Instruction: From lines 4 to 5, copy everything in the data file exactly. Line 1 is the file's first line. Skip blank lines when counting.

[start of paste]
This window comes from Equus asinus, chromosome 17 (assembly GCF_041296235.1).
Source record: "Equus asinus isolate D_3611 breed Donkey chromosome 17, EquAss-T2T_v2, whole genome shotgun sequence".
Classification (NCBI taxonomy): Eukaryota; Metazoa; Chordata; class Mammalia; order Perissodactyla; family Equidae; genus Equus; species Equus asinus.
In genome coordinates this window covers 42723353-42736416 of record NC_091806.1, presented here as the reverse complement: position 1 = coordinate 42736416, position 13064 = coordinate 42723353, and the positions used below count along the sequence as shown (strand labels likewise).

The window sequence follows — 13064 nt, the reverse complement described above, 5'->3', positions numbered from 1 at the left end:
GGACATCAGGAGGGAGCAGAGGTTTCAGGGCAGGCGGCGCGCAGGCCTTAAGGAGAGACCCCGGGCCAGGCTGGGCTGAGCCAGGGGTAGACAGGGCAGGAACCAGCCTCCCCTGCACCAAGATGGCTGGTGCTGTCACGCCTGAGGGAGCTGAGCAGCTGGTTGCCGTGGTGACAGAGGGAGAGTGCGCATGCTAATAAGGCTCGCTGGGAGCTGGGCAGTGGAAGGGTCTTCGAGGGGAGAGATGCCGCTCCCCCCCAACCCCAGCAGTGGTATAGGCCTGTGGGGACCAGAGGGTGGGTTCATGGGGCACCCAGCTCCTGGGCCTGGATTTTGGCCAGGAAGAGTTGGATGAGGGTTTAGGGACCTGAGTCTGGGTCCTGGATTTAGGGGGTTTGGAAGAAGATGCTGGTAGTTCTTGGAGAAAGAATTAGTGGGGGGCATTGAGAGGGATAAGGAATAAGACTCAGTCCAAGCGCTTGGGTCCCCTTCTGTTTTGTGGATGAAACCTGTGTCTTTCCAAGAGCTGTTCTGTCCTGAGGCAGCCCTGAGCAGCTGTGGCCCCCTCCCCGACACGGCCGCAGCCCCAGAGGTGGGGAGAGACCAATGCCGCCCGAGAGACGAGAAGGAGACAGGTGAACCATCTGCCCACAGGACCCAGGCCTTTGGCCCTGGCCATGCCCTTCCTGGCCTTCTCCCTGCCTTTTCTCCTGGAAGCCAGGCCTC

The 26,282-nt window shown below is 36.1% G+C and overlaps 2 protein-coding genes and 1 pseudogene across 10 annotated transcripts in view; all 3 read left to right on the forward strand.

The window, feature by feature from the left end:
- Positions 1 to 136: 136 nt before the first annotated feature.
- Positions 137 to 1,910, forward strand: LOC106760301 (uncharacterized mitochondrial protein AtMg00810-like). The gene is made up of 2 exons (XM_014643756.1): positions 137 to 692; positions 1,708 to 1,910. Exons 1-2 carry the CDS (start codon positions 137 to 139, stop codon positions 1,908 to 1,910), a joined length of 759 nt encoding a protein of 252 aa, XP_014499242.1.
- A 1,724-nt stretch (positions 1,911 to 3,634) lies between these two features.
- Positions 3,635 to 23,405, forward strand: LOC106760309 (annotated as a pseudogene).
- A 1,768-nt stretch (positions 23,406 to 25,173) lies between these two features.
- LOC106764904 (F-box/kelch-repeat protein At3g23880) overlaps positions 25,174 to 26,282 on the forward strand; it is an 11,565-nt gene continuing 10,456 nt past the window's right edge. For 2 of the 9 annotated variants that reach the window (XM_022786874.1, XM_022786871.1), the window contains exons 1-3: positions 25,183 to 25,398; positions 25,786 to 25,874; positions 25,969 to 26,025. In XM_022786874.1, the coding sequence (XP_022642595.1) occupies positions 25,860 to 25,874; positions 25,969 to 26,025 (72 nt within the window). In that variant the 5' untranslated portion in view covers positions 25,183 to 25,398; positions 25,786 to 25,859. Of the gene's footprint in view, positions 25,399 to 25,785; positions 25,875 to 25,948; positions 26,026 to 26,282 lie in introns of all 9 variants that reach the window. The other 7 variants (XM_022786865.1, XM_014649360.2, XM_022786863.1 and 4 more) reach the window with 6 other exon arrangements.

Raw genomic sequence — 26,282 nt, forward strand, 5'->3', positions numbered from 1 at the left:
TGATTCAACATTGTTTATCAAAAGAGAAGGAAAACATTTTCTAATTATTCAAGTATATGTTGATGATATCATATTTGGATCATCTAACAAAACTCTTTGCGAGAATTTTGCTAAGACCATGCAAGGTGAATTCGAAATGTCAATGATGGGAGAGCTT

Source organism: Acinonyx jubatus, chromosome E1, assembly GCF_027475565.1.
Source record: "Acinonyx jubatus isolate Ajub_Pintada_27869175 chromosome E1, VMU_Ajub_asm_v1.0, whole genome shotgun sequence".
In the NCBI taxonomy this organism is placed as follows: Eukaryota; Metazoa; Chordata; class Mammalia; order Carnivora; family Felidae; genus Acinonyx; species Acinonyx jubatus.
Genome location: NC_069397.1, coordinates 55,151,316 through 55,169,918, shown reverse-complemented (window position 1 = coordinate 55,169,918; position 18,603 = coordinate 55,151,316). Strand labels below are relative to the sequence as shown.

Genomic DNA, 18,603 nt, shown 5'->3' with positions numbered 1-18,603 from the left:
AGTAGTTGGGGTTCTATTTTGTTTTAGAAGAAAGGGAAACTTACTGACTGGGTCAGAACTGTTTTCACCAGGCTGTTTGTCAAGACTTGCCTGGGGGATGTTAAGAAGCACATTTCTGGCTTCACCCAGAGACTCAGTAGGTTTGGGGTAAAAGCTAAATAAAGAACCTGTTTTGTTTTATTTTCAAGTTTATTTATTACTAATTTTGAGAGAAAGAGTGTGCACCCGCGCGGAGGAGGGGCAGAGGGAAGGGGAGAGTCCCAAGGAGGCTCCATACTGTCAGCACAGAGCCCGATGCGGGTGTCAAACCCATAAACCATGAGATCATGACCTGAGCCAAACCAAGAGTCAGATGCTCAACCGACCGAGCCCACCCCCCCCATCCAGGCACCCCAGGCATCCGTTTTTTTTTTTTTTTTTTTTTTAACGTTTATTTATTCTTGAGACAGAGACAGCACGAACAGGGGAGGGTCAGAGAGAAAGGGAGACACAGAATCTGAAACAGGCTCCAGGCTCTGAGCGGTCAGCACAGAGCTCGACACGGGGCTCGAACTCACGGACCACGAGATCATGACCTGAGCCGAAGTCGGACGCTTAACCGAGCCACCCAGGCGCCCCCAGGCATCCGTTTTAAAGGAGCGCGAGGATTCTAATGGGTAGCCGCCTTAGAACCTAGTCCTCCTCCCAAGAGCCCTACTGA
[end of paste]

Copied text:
In genome coordinates this window covers 42723353-42736416 of record NC_091806.1, presented here as the reverse complement: position 1 = coordinate 42736416, position 13064 = coordinate 42723353, and the positions used below count along the sequence as shown (strand labels likewise).

The window sequence follows — 13064 nt, the reverse complement described above, 5'->3', positions numbered from 1 at the left end: